“God does not know how to be absent” wrote Martin Laird in ‘Into The Silent Land’. I wonder what the Christian liturgical calendar would look like for a God-does-not-know-how-to-be-absent Church?!

Happy Easter!

Awakened consciousness: living the resurrection

I belong to a dispersed community called Contemplative Fire and here is the Easter message from the founder, Philip Roderick, to all of us ‘Companions on the Way’ as we are called. Most of us are in the UK but there are others in Canada and even Hawaii. Philip writes:

Christ is risen! Alleluia! How is this mystery to be revealed this week, this day, this moment in my life, your life, our life? As the darkness of night gives way to the lightness of dawn (as I write), and as the dying back of winter gives rise to the buds, leaves, blossoms and fragrances of spring, how do you and I discover an Alleluia in our own awareness, lifestyle and service?

I am inspired by the work of Cynthia Bourgeault. I was delighted to learn in Wisdom Jesus of her gratitude to Jim Marion’s Putting on the Mind of Christ, where he explores a different way of interpreting Jesus’ often-repeated phrase “the kingdom of heaven”. He sees this as a metaphor for a state of consciousness, “It is a whole new way of looking at the world, a transformed awareness…” So, “the kingdom could well be translated as “awakened consciousness” or “unitive consciousness”. So often, Jesus would begin a teaching by saying “The kingdom of God is like….” Could a way of doing full justice to the inner structure of his teaching be to say: “Awakened consciousness is like….”?

Living in the awareness of God’s kingdom was the clear focus and aspiration of the Jesus mystery, expressed in his teaching of the close disciples and the crowds. The main challenge to that unitive state and liberated intention during Jesus’ last days was suffering and desolation, pain and disintegration. Or so it seemed to the ones who travelled deep with him. This was the end. It appeared so even to the Marys and to John, devoted followers, gathered in grief in the hellish place of absence and aridity. They were at the cross, holding on to scraps of truth in the midst of lies.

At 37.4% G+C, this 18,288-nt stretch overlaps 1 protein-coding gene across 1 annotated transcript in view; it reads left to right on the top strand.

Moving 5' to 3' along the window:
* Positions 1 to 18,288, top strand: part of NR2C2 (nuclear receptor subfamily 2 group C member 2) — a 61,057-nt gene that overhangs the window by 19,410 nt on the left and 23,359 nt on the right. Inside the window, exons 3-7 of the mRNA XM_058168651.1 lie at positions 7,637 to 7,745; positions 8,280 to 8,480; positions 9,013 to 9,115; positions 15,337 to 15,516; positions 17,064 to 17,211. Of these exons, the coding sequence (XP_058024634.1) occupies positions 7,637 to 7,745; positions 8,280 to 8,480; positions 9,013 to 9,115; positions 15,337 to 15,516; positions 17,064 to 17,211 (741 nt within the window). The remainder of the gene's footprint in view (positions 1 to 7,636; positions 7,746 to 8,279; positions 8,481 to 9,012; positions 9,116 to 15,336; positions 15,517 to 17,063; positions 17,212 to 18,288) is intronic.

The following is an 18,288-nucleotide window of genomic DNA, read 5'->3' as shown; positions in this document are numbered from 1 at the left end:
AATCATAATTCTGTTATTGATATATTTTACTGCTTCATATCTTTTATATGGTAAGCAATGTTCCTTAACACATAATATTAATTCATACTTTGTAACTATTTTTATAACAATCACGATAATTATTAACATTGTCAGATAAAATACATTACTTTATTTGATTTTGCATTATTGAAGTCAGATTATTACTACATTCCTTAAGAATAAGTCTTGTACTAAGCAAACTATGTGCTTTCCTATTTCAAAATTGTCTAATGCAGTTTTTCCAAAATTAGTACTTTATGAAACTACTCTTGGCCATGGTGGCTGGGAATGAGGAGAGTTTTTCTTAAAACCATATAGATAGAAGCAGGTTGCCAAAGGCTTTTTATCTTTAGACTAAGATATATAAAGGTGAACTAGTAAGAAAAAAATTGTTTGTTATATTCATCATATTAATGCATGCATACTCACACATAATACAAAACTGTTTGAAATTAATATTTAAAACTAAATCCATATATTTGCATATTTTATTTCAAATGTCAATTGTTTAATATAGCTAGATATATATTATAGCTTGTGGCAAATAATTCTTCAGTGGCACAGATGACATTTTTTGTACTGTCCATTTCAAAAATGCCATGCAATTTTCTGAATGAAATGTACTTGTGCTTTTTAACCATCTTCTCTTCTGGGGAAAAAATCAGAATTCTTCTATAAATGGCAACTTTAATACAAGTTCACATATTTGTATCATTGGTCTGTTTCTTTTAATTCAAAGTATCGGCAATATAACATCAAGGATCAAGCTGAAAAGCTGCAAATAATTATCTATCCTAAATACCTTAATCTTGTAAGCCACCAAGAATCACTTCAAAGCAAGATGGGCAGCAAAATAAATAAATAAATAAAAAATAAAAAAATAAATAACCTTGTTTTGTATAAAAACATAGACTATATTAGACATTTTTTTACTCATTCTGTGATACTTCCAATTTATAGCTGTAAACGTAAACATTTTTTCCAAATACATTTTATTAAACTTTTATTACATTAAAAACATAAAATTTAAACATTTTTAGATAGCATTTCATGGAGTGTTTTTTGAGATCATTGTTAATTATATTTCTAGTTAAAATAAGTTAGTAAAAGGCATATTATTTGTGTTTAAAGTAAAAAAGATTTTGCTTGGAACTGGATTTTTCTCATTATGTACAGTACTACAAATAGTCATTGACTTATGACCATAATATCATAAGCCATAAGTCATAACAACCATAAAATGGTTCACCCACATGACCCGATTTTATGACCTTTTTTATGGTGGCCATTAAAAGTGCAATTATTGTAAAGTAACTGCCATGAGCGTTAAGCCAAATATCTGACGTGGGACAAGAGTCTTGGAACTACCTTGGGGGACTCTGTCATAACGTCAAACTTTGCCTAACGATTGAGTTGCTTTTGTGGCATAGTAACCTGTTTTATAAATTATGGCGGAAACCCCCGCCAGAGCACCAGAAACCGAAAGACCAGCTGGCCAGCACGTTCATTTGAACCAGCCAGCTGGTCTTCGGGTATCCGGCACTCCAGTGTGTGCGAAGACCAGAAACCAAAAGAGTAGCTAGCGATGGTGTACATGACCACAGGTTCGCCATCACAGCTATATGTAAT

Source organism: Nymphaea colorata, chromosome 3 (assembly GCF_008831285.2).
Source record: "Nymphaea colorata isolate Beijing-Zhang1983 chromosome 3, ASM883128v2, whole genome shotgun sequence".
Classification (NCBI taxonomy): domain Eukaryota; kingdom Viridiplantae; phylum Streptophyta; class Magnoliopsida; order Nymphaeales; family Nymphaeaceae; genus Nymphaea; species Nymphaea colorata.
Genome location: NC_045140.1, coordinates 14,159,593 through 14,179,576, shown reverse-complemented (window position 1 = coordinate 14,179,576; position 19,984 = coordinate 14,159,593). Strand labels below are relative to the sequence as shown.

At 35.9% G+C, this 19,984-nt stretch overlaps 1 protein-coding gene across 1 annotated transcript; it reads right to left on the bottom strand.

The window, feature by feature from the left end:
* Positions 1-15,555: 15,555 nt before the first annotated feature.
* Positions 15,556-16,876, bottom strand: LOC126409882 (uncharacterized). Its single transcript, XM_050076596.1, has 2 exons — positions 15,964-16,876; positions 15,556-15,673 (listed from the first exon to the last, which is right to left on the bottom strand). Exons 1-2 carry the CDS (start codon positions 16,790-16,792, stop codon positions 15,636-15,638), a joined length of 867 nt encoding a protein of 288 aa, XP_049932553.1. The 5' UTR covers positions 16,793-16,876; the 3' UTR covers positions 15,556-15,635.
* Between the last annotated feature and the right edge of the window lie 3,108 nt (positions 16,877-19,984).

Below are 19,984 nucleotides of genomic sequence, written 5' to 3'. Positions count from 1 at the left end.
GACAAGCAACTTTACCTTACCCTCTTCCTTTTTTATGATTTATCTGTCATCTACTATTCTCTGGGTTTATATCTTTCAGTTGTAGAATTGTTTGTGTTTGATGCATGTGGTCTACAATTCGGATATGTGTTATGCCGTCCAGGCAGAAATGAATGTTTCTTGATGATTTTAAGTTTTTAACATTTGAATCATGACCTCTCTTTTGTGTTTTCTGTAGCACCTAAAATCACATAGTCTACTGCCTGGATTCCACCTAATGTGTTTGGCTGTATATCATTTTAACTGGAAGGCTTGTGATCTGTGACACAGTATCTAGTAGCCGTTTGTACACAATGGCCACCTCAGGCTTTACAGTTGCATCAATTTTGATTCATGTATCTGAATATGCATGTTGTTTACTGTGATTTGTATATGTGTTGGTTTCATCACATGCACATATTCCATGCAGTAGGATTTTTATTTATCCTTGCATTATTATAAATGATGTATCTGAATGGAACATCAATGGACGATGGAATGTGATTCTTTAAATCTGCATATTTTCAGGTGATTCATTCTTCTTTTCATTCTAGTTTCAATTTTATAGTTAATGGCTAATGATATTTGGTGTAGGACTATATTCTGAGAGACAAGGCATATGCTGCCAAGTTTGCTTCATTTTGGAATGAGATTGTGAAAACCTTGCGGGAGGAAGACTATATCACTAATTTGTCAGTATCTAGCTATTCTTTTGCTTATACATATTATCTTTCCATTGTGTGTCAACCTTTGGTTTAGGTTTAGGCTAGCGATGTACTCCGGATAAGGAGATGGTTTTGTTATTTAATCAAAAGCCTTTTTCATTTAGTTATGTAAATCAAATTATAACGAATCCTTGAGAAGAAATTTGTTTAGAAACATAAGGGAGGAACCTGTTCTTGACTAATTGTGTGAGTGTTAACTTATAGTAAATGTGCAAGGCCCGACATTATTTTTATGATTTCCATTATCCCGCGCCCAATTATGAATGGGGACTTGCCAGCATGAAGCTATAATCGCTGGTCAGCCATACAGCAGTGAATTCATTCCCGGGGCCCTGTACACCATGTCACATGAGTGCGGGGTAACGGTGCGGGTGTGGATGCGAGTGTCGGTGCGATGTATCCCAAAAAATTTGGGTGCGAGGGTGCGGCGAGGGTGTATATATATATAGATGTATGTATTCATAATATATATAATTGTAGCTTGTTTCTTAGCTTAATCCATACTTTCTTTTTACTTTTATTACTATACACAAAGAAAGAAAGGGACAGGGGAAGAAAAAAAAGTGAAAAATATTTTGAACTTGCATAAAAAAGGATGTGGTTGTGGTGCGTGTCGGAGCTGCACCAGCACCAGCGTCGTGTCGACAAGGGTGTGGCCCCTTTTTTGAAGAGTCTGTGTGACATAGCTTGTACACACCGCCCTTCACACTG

He, the awakening and the awakened one, was not only on the Cross, but in the Cross. Dying into the place of intersection. We, as his disciples, as his body, may find ourselves there also – occasionally, regularly, permanently? The point of departure proves to be the place of arrival, but in a new key, at a new level of being. In his Living Between Boundaries, Philip Sheldrake looks into the significance of a cross over a burial site – a meeting place of apparent opposites. The cross embodies a “cosmic entrance and exit point where the material world and the world of the spirit were believed to come into especially close contact.”

Consciousness of God is not tripped up and ambushed by Christ’s journey into the closed quarters of hopelessness and ultimate homelessness, into death. Rather, immersed in the turbulence of our own aspirations, trajectories and periodic buffetings, to our surprise, we discern that what, on occasion, we feel to be the end of meaning, the eschaton, the terminus, is not in fact. Chaos, we gradually discover, is able to sponsor and release from within itself a new beginning, an unfolding of divine-human solidarity; love at all levels.